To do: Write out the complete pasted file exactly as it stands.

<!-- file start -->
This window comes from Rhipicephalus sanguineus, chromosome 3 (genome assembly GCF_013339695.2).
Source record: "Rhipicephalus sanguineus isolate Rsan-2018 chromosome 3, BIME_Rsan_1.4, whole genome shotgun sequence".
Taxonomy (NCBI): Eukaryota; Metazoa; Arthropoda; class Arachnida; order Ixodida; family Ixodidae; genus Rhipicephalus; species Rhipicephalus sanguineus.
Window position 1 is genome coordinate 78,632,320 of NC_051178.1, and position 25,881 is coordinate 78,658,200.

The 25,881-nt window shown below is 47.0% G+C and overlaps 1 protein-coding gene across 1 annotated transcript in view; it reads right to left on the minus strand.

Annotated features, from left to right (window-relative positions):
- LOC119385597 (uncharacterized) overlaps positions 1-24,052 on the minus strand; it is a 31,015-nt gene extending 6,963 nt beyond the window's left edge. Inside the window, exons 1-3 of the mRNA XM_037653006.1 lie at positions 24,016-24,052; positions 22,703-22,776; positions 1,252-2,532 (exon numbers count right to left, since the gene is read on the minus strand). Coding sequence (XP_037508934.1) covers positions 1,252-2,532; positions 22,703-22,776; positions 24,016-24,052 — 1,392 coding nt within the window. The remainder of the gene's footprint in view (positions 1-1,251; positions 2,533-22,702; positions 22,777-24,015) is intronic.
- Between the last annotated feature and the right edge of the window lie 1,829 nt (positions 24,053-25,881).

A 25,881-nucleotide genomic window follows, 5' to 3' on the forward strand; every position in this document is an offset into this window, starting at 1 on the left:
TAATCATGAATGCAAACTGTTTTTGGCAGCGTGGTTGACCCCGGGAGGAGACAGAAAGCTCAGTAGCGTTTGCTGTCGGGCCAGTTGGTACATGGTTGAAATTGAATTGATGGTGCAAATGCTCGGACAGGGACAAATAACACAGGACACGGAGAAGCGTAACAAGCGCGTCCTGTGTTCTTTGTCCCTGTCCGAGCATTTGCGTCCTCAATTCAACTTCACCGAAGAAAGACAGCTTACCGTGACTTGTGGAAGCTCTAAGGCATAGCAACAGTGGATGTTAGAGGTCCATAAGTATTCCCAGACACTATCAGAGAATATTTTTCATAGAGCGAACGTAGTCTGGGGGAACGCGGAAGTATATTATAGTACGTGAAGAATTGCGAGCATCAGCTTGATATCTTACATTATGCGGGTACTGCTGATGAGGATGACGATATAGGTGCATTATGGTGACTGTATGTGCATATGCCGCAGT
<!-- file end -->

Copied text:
This window comes from Rhipicephalus sanguineus, chromosome 3 (genome assembly GCF_013339695.2).
Source record: "Rhipicephalus sanguineus isolate Rsan-2018 chromosome 3, BIME_Rsan_1.4, whole genome shotgun sequence".
Taxonomy (NCBI): Eukaryota; Metazoa; Arthropoda; class Arachnida; order Ixodida; family Ixodidae; genus Rhipicephalus; species Rhipicephalus sanguineus.
Window position 1 is genome coordinate 78,632,320 of NC_051178.1, and position 25,881 is coordinate 78,658,200.

The 25,881-nt window shown below is 47.0% G+C and overlaps 1 protein-coding gene across 1 annotated transcript in view; it reads right to left on the minus strand.

Annotated features, from left to right (window-relative positions):
- LOC119385597 (uncharacterized) overlaps positions 1-24,052 on the minus strand; it is a 31,015-nt gene extending 6,963 nt beyond the window's left edge. Inside the window, exons 1-3 of the mRNA XM_037653006.1 lie at positions 24,016-24,052; positions 22,703-22,776; positions 1,252-2,532 (exon numbers count right to left, since the gene is read on the minus strand). Coding sequence (XP_037508934.1) covers positions 1,252-2,532; positions 22,703-22,776; positions 24,016-24,052 — 1,392 coding nt within the window. The remainder of the gene's footprint in view (positions 1-1,251; positions 2,533-22,702; positions 22,777-24,015) is intronic.
- Between the last annotated feature and the right edge of the window lie 1,829 nt (positions 24,053-25,881).

A 25,881-nucleotide genomic window follows, 5' to 3' on the forward strand; every position in this document is an offset into this window, starting at 1 on the left:
TAATCATGAATGCAAACTGTTTTTGGCAGCGTGGTTGACCCCGGGAGGAGACAGAAAGCTCAGTAGCGTTTGCTGTCGGGCCAGTTGGTACATGGTTGAAATTGAATTGATGGTGCAAATGCTCGGACAGGGACAAATAACACAGGACACGGAGAAGCGTAACAAGCGCGTCCTGTGTTCTTTGTCCCTGTCCGAGCATTTGCGTCCTCAATTCAACTTCACCGAAGAAAGACAGCTTACCGTGACTTGTGGAAGCTCTAAGGCATAGCAACAGTGGATGTTAGAGGTCCATAAGTATTCCCAGACACTATCAGAGAATATTTTTCATAGAGCGAACGTAGTCTGGGGGAACGCGGAAGTATATTATAGTACGTGAAGAATTGCGAGCATCAGCTTGATATCTTACATTATGCGGGTACTGCTGATGAGGATGACGATATAGGTGCATTATGGTGACTGTATGTGCATATGCCGCAGT